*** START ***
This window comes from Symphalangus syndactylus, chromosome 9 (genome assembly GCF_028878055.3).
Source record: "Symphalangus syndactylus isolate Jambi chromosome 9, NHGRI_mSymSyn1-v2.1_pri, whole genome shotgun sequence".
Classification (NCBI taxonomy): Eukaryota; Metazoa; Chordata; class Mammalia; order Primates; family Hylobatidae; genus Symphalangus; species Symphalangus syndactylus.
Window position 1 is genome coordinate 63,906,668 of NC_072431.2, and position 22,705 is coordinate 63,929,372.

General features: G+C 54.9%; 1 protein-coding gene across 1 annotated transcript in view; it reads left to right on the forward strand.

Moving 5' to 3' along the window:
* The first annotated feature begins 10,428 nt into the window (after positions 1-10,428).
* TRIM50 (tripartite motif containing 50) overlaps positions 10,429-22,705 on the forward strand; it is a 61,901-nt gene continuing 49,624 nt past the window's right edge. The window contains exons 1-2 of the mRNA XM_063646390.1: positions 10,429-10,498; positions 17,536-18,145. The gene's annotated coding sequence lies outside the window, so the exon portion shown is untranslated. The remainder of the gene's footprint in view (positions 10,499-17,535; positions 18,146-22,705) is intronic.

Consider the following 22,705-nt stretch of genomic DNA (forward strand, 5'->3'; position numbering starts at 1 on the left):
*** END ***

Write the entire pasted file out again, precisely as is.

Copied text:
This window comes from Symphalangus syndactylus, chromosome 9 (genome assembly GCF_028878055.3).
Source record: "Symphalangus syndactylus isolate Jambi chromosome 9, NHGRI_mSymSyn1-v2.1_pri, whole genome shotgun sequence".
Classification (NCBI taxonomy): Eukaryota; Metazoa; Chordata; class Mammalia; order Primates; family Hylobatidae; genus Symphalangus; species Symphalangus syndactylus.
Window position 1 is genome coordinate 63,906,668 of NC_072431.2, and position 22,705 is coordinate 63,929,372.

General features: G+C 54.9%; 1 protein-coding gene across 1 annotated transcript in view; it reads left to right on the forward strand.

Moving 5' to 3' along the window:
* The first annotated feature begins 10,428 nt into the window (after positions 1-10,428).
* TRIM50 (tripartite motif containing 50) overlaps positions 10,429-22,705 on the forward strand; it is a 61,901-nt gene continuing 49,624 nt past the window's right edge. The window contains exons 1-2 of the mRNA XM_063646390.1: positions 10,429-10,498; positions 17,536-18,145. The gene's annotated coding sequence lies outside the window, so the exon portion shown is untranslated. The remainder of the gene's footprint in view (positions 10,499-17,535; positions 18,146-22,705) is intronic.

Consider the following 22,705-nt stretch of genomic DNA (forward strand, 5'->3'; position numbering starts at 1 on the left):